Thursday, 8 December 2011

Action Comics #4 review

Brainiac's invasion of Metropolis continues, with his computer virus motivating the creation of thousands of 'Terminauts' across the globe. But they're not out to terminate humans, only Superman. The other part of their mission is to preserve - read, 'steal - Mankind's treasures.

Clark Kent, visiting an industrial plant with Lois Lane and Jimmy Olsen, splits off from his colleagues to go into action as Superman. He's soon facing not just the rampaging robots, but John Corben, 'Steel Soldier' turned host of the Brainiac colony. Help from an unexpected quarter gives Superman a chance to draw breath and see that an entire neighbourhood has been ripped out of Metropolis ...

And that's the main story in Action Comics #4, a rip-roaring tale of men, mechanics, monsters and miniaturisation from the ever-inventive, often-homaging Grant Morrison. As well as the bravery of Superman and his new ally, Lois shows her gutsy nature as she throws herself into the path of the unpredictable Corben, reminding him of his humanity in a bid to help Superman (click to enlarge).
Jimmy's pluck takes another form, as he films the chaos for the public record. Showing no courage at all is the fleeing Lex Luthor, who can't believe a  fellow mad scientist - even an alien one - would betray him. The story ends on a note of hope, with Superman informing an unusually conciliatory General Sam Lane that he has a plan, and annoyance, as readers are advised that the story continues in Action Comics #7.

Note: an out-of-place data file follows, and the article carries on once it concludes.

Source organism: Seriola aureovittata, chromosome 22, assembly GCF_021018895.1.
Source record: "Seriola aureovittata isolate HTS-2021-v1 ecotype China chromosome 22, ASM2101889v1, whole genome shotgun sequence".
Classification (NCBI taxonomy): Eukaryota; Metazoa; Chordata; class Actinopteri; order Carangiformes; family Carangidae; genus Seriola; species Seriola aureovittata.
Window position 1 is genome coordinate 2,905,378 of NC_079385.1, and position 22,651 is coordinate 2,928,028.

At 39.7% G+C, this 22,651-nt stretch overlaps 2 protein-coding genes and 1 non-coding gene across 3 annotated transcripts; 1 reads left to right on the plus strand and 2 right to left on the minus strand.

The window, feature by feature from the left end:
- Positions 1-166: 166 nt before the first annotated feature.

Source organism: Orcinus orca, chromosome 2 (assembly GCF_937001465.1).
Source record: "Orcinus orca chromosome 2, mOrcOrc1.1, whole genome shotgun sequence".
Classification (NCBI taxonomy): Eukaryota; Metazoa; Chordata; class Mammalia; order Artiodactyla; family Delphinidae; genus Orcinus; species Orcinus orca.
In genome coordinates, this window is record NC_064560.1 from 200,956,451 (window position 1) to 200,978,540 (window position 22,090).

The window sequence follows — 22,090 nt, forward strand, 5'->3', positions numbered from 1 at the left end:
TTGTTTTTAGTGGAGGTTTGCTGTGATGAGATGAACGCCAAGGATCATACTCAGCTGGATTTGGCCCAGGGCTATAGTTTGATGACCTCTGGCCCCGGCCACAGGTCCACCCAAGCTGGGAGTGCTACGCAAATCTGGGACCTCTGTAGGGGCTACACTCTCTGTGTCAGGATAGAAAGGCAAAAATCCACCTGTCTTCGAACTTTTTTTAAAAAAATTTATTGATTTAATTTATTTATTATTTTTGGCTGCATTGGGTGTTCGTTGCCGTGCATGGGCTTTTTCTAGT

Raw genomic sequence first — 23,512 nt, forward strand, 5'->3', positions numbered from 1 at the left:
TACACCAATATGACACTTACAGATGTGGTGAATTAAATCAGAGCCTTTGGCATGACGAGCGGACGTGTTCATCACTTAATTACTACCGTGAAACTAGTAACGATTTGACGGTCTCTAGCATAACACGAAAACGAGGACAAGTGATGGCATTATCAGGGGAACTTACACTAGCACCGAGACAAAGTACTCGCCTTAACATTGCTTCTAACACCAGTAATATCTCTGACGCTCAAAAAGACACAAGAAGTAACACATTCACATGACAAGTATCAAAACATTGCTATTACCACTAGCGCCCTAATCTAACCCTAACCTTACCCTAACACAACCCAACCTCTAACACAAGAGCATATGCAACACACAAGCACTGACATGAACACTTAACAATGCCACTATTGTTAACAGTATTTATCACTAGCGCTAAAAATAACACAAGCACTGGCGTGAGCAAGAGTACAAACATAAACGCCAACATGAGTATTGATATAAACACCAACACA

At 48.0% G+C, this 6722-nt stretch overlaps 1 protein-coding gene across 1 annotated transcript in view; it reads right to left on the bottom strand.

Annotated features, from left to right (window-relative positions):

Still, as next month promises a team-up of this Superman and his future self from the Superman title, alongside the Legion of Super-Heroes, I'll probably survive. I believe the two-part fill-in, drawn by Andy Kubert and Jesse Delperdang, is to help series penciller Rags Morales with his deadlines - DC are obviously keen that the collection of this storyline will be all Morales, but really, I'd rather see a monthly serial with rotating pencillers and a strong, stylish inker - a Karl Kesel, or Klaus Janson, say - brought in to iron out any niggly style differences.

I'm not anti-Morales - his art this issue is my favourite of his Superman work to date - but if I'm engaged by a story, I don't want diversions, even when they're adjuncts to the main storyline, as the upcoming fill-in looks to be. Let's have the classy fillers in between the big stories, not interrupting them.

Morales really does do a good job here, partnered by inkers Rick Bryant and Sean Parsons. His Superman is a dynamo of activity in defence of a Metropolis that isn't sold on having him around. His Lex is a weasel, Lois a fox and the Terminauts have a terrifying vibe. Then there's the unfortunate Corben and a half-glimpsed, fully scary new Brainiac. And all the players and movement are set against one of the best-realised cities you'll see in comics, with backgrounds just packed with buildings and activity.